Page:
The last of the ten Series novels not to feature Hank Janson, Amok adheres to the by now familiar formula of featuring a lead character to whom both fate has dealt a cruel blow, and who occupies the subservient role in a relationship where the woman proves to be the stronger character. The story is generally well-paced and eventful from the moment it opens with Jimmy Martin engaged in a game of gin rummy. Reliving childhood games, where stepping on a crack in the pavement is fantasised as invoking all manner of consequences, Martin fantasises that victory in the game will win him his life. Only as the narrative develops is it revealed that his opponent is a warder and Martin is awaiting execution on death row. From this point on the tension is maintained by the reader being kept unaware of the precise nature both of his crime and his relationship with the woman who assists in his escape until some considerable way into the story. Like its early predecessor, No Regrets For Clara, Amok does however contain an unsettling and essentially superfluous narrative theme that tends to overshadow other events. This concerns the kidnapping and sexual enslavement of a 20-year old woman by Martin's fellow escapee.
Following an introductory account of Martin's anxious thoughts regarding the execution he faces, the action takes off when, following smuggled instructions, he succeeds in getting transferred to the prison hospital. Here his "saviour" appears in the form of Al Dexster, a psychotic killer who, while achieving their escape, shoots dead two guards and the prison doctor. Martin then discovers the getaway car is driven by his fiancee, Marilyn. Dexster explains that he chose Martin because, facing death, he had nothing to lose while, unlike Dexster's accomplices, Marilyn could be relied on simply through the presence of Martin. The trio hide out in Dexster's parents' run-down smallholding, with Dexster displaying a typical callous disregard for his deaf-mute parents, coupled with an unwelcome regard for Marilyn. The partnership is also profoundly unequal, with Dexster ensuring his unwilling partners' compliance by hiding the guns plus, later, most of Martin's and Marilyn's clothes.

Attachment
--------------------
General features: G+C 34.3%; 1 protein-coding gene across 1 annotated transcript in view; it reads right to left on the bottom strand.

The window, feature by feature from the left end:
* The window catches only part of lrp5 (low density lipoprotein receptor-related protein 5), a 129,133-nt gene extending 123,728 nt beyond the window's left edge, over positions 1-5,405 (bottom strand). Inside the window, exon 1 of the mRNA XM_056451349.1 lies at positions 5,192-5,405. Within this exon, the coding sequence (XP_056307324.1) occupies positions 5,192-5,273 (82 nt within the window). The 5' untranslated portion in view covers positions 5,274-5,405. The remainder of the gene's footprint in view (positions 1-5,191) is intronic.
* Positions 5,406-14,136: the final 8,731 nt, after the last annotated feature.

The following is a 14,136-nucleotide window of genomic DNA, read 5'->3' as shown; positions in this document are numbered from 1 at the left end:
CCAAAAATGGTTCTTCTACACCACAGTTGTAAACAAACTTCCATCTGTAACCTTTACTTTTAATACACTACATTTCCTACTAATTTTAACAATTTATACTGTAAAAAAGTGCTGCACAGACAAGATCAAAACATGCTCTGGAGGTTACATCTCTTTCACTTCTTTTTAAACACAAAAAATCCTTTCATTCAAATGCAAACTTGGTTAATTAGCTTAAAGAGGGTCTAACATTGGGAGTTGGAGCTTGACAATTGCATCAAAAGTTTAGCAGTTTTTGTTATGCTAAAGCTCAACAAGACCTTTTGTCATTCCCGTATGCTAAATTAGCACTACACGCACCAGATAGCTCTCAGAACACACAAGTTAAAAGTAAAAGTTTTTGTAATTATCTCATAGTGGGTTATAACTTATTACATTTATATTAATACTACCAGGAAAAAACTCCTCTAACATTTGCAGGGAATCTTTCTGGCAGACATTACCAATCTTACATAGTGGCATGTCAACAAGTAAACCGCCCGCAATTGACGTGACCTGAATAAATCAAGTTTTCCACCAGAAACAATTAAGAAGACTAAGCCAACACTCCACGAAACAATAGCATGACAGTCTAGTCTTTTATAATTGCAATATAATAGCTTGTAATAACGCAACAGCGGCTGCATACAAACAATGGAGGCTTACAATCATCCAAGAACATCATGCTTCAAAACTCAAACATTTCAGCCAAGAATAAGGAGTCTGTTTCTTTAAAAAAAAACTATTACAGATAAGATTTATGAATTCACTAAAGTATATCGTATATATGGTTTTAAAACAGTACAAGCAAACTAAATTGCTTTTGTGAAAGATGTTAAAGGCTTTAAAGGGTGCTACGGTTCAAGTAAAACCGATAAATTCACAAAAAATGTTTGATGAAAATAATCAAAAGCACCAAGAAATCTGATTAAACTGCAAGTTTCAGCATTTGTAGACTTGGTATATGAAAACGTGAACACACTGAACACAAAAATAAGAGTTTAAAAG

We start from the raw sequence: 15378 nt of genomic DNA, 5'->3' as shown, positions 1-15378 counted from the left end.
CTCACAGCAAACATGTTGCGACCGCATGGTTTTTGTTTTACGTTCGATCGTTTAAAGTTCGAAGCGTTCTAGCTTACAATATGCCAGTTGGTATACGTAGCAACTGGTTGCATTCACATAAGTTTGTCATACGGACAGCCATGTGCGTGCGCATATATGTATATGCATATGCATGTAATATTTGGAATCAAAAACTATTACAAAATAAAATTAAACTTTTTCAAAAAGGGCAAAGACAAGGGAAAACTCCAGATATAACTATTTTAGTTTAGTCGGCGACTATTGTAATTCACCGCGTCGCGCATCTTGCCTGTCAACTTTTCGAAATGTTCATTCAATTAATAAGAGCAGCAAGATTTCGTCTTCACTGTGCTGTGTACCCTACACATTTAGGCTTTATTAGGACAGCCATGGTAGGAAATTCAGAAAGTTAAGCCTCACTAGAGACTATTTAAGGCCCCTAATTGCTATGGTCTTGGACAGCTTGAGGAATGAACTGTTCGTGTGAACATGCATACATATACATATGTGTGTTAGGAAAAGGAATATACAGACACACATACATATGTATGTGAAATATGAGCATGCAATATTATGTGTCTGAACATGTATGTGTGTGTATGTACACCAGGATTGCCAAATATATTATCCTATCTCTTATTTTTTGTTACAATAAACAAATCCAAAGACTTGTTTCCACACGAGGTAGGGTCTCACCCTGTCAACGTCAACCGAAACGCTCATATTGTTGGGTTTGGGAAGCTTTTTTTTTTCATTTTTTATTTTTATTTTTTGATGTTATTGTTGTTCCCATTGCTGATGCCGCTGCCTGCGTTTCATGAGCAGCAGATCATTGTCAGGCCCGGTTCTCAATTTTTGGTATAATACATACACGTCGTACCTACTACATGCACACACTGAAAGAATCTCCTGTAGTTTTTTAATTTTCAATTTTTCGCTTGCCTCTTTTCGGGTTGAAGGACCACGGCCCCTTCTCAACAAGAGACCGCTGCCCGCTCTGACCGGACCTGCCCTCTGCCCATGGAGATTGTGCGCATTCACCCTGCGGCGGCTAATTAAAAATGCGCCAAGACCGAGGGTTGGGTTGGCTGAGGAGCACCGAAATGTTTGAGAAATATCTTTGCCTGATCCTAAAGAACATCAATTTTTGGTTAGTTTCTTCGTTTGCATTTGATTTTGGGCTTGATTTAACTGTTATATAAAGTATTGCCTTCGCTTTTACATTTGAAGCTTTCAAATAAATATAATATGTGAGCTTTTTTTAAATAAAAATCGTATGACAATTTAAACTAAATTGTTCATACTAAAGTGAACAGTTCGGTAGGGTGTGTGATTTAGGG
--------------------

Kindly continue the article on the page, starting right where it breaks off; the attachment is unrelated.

The story of Martin's past unfolds. An orphan who successfully graduated law school, Martin met Marilyn initially as a client. While their relationship grew, he defended unsuccessfully another client named Weechell, who subsequently placed a contract on him. One night, mistaking a stranger for an assassin, Martin shot and killed what in fact was an unarmed man. Charged with murder, he was sentenced to die.
Lacking funds, Dexster decides to rob a local bank but, on returning from a reconnaissance with Martin, he kidnaps a 20-year old woman who he subsequently treats as a sex-slave, chaining her to a bunk bed. Underlining his psychotic nature, a visiting salesman is summarily murdered. The bank raid goes off, with yet more deaths following at the hands of Dexster. While returning from the raid, Martin realises the only reason he is still alive is because Dexster craves Marilyn, but knows that hope of winning her over is futile if he kills Martin. Nevetheless, when Martin returns one day from snaring rabbits he finds Marilyn has been raped by Dexster. This act seems finally to goad Dexster's father into action, and he leads Martin to the cache of weapons. Dexster returns just as a police car enters the access road to the farm and, in a prolonged shoot-out, Martin succeeds eventually in killing his quarry. The tale ends with him having come full circle and awaiting once more the electric chair; this time praying that Marilyn's experiences will not have caused her any lasting harm.